Lets’ take a close look at the details of this parable from Luke. In the parable, a nobleman leaves for a distant country in order to get the necessary power so that he may return to his own country as a king. Before the nobleman leaves, he takes 10 pounds, gives one pound to each of ten servants and tells them to invest the money until his return. 

Finally, the nobleman returns as a king. He asks each of his servants to give an account of their investments. One servant has made another ten pounds on his one pound, and he is rewarded by being put in charge of ten towns. Another servant has made five and is rewarded with five towns. But a third presents himself with just the one pound he had been given. He has not traded the money for fear of losing it but has kept it in a safe place. The new king is so furious with this servant’s lack of effort that he takes the one pound away from him and gives it to the servant who had made the best investment.

The intent of this parable is not to frighten us. Rather, the intent is for us to reflect on the quality of our discipleship.

The nobleman who goes away and comes back as a King represents Jesus. At   this moment in history, Jesus is “away”. We are awaiting Jesus’s Second Coming, his return as king of the universe. (As an aside, this coming Sunday, we will celebrate the Christ the King or the Solemnity of Our Lord Jesus Christ, King of the Universe.)

The 10 servants represent the disciples of Jesus, baptized Christians. All 10 servants were given an equal amount of the nobleman’s money. Bishop Robert Barron offers this interpretation regarding the symbolism of the money. The money stands for the mercy of God.

It’s important to provide a clear definition of mercy. Mercy is composed of 3 characteristics: compassion, forgiveness and love. Each of these traits can exist in isolation. However, when all 3 are present in the same situation, we call that “mercy”.

Time after time (the Parable of the Good Samaritan, the Parable of the Prodigal Son, Jesus’ promise to the repentant thief), Jesus reveals that God is perfect mercy. There is no wrong in God’s mercy. There are no mistakes in the way God showers us with his unconditional compassion, unconditional forgiveness and unconditional love.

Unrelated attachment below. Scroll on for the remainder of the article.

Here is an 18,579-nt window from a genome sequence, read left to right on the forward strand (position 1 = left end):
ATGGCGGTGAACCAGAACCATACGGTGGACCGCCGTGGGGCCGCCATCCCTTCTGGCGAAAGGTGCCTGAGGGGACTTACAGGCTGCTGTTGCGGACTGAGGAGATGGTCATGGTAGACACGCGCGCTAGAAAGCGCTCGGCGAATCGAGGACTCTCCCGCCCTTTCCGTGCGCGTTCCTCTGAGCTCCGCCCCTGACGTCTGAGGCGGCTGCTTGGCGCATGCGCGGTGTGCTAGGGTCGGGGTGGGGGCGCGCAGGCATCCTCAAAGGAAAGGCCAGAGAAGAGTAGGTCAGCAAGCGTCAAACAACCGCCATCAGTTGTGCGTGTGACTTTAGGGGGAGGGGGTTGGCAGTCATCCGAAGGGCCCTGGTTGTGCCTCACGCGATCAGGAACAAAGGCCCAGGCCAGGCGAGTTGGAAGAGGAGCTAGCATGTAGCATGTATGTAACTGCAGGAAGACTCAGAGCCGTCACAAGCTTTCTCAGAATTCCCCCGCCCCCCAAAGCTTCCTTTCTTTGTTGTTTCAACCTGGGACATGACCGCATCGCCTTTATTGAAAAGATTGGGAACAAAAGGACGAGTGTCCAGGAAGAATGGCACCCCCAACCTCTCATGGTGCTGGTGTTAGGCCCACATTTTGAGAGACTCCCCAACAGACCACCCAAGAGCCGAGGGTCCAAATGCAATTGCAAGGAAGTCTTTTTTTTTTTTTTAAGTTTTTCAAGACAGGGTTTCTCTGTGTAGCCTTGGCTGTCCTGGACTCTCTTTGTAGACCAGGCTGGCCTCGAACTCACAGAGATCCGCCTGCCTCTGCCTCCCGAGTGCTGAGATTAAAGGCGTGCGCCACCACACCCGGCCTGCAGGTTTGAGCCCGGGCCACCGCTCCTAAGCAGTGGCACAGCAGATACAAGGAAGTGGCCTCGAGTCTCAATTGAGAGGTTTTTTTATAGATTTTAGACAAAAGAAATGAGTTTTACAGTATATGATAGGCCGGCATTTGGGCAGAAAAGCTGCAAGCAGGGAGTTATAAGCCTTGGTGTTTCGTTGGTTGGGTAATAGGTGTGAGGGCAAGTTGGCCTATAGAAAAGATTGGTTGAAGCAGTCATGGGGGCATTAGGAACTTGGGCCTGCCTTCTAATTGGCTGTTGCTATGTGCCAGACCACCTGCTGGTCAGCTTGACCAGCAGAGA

Furthermore, God’s excessive mercy knows no bounds. God is rich in mercy. This is the basis of God’s wealth. Just as each servant in the parable receives the same generous amount, each one of us has received an equal share in God’s abundant and extravagant mercy.

All 10 servants were expected to do business with this money or to gain more money by investing what they were given. By virtue of our common baptism, we have all been called by Jesus to do his business until his return. How do we invest the mercy that we have received? The short answer is: what we have been given, we, in turn, must give to others. Since we have received mercy, we are to be givers of mercy.

The message is clear: Like the 1st 2 servants, the more we invest, the more we will gain. The only way to gain is to let go, to give and to share. The only way is to choose to say, “My life is not about me”. The way of discipleship is to be an agent of compassion, forgiveness and love each and every day as we encounter various situations and various people. The divine mercy will grow in us to the extent that we give it to others. This is the path that leads to spiritual wealth and spiritual richness.

Here is where we can make a connection with St. Elizabeth of Hungary. Elizabeth lived during the early 1200s. Although she was the daughter of the King of Hungary and was the wife of a feudal lord, the focus of her life was not accumulating power and wealth and lording it over others.  She spent large amounts on alms, setting up hospitals and taking care of needy children and orphans. She said, “How could I bear a crown of gold when the Lord bears a crown of thorns? And bears it for me?”

When her husband died of the plague while away on a crusade, Elizabeth made provisions for her 4 children. She then entered the 3rd Order of St. Francis and spent her days caring for the sick, the elderly and the poor. Of royal blood, Elizabeth could have lived a life of leisure and luxury. Instead, she was renowned for her prayer, her simple life style, her works of charity, her spirit of penance and her great gentleness.

The bottom line is that, whenever we cling tightly to what we have, or whenever we feel that life is all about getting and collecting for ourselves, or whenever we are afraid to respond in generous service to those in need, we are like that 3rd servant. In these circumstances, we are choosing to say, “My life is about me”. In these circumstances, we are withholding or being stingy with our compassion, forgiveness and love. This path will only lead to spiritual loss and spiritual bankruptcy.

Notice the conclusion of the parable. The new king calls forth those who opposed his search for the kingship and kills them. The enemies of the King stand for baptized Christians who reject outright the message of the Gospel of extending mercy to others. In these circumstances, we are refusing to adopt compassion, forgiveness and love as the core values of our lives. This selfish, self-centered and self-serving path will only lead to spiritual death.

As our Eucharist continues, let us ask God for the grace to be like the 2 servants in the parable. May God help us to be good and faithful servants who know what we are to do and who we are to be. What St. Elizabeth was in 1221, may we be in 2021- living instruments of the mercy of God.

Amen.            Deacon Roland Muzzatti             November 17, 2021

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